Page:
Replies are listed 'Best First'.
Re: RFC: Tutorial "Introspecting your Moose code using Test Point Callbacks"
by ELISHEVA (Prior) on Jan 02, 2011 at 07:28 UTC

    I think you are more likely to get feedback if you move the code on your scratchpad to the body of your RFC. Just surround it by <readmore> tags so it doesn't distract attention from your introductory question. The comments here won't make any sense if you delete or modify your scratch pad contents at some point in the future. Posting the draft here will make it easier for people coming after you to learn from the dialog in these replies.

    The metaphor of a circuit board with test points appeals to me, but I'm having trouble envisioning situations where I would actually use this. I think a tutorial would be significantly strengthened by a more in depth discussion of when this is approach is most valuable, especially in light of alternative design, debugging and testing techniques.

    The main difficulty is that one needs to know in advance where one would want to have permanent test points. To make something part of the class itself, it needs to be something one is testing for long term reasons. That rules out testing motivated by "I'm not sure I understand how this Perl function/syntax works" and testing motivated by the hunt for logic errors.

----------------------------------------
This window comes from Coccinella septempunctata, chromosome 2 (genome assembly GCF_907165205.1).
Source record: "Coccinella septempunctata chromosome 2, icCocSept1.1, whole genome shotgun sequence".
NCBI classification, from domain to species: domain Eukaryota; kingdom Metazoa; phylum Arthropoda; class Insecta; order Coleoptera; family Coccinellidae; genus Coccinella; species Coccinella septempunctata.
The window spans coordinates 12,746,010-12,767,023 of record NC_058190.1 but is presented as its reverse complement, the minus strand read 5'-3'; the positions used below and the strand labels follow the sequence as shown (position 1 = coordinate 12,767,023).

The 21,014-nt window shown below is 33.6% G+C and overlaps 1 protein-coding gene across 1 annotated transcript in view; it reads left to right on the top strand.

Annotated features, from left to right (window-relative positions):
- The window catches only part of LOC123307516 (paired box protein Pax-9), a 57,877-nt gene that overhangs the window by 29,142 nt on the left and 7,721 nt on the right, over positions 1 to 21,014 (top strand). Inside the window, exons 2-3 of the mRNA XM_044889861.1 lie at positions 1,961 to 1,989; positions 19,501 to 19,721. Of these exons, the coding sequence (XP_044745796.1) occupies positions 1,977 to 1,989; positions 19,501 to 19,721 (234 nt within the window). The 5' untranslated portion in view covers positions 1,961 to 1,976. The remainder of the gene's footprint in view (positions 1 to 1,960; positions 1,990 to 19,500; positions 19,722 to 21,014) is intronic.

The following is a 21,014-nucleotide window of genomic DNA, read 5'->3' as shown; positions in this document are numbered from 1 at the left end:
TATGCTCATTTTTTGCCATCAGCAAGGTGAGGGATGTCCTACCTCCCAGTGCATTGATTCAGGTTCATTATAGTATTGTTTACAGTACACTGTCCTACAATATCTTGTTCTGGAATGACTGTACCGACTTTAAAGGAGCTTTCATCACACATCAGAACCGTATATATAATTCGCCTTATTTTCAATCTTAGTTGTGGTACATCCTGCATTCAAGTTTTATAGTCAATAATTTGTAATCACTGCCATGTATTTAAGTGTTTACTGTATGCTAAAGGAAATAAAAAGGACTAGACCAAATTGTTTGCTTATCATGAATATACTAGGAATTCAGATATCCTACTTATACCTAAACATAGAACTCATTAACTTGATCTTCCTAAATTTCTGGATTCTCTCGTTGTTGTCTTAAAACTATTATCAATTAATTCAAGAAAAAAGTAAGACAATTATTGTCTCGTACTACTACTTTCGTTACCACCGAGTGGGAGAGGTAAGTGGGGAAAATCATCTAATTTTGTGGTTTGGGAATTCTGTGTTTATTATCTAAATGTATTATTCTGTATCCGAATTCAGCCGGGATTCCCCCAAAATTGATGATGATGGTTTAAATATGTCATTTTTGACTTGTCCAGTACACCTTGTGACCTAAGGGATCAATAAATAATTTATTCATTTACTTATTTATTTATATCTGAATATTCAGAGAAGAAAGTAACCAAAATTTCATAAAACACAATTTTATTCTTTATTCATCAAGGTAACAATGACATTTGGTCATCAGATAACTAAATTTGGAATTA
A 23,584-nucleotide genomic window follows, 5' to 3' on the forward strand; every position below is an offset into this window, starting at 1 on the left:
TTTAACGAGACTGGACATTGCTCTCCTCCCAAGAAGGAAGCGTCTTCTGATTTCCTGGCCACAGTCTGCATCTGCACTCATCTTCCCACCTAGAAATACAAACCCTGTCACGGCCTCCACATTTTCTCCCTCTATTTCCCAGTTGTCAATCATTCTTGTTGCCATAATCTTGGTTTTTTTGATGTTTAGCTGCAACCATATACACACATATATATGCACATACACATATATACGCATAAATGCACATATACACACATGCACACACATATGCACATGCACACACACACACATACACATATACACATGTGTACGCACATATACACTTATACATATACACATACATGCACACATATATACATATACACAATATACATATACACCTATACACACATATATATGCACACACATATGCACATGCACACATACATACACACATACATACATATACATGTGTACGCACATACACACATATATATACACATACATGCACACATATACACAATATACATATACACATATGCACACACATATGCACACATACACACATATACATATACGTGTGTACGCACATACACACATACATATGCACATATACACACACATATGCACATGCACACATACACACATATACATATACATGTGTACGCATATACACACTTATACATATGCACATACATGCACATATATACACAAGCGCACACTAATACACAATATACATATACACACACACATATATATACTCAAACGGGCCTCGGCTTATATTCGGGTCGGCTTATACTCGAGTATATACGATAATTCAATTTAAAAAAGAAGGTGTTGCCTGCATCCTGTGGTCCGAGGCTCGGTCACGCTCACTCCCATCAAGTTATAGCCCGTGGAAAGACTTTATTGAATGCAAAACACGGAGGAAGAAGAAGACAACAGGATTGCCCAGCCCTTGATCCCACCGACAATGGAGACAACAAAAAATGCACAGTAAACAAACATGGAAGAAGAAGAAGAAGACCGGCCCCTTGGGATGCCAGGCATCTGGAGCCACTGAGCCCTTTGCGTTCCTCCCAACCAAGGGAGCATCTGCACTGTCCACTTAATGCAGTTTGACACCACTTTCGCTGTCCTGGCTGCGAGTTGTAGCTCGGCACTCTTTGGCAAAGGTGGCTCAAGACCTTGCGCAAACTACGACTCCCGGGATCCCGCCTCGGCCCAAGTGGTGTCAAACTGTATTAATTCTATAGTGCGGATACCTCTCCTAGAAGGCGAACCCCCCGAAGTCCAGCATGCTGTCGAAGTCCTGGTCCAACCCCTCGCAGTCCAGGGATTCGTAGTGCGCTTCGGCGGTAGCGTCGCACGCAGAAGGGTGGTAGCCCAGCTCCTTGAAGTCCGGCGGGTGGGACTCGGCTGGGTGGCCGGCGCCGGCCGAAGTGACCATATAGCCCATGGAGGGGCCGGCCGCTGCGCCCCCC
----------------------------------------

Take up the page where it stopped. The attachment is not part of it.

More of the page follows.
Once logic errors are fixed, there isn't much point in keeping the code used to find it sitting around. What one needs instead is preventive measures. An in-code comment discussing any tricky points of logic will hopefully keep someone from erasing the fix and regressing the code back to its buggy state. A regression test should also be defined as a double check to ensure that future maintainers do in fact read the comments and don't reintroduce the error.

    A permanent test usually looks at object state or the interaction of object state and the environment. This raises the quetion: is there a way you can design your object so that test points aren't needed, or at least needed less frequently? I suspect the answer is sometimes yes and sometimes no. A tutuorial should discuss the situations where design cannot eliminate the need for test points.

    I would tend to think that the times when one most needs permanent test points is when one needs to test state in real time during a process that interacts with a changing environment. For example, if a user complains that hitting a certain key causes the software to spew garbage, one might want to have them run the software in a debugging mode and see what output gets generated by embedded test points.

    However, if one is using test points as part of a static test suite, I'd suspect the need for test points is related more to the design than an actual need for a test point. Sometimes, if we are working with a legacy design, we may not have any option but to stick with it, so test points might also be helpful there. However, if one can come up with a design that eliminates the need for test points, I think that is good. Such designs tend to be more modular and easier to maintain.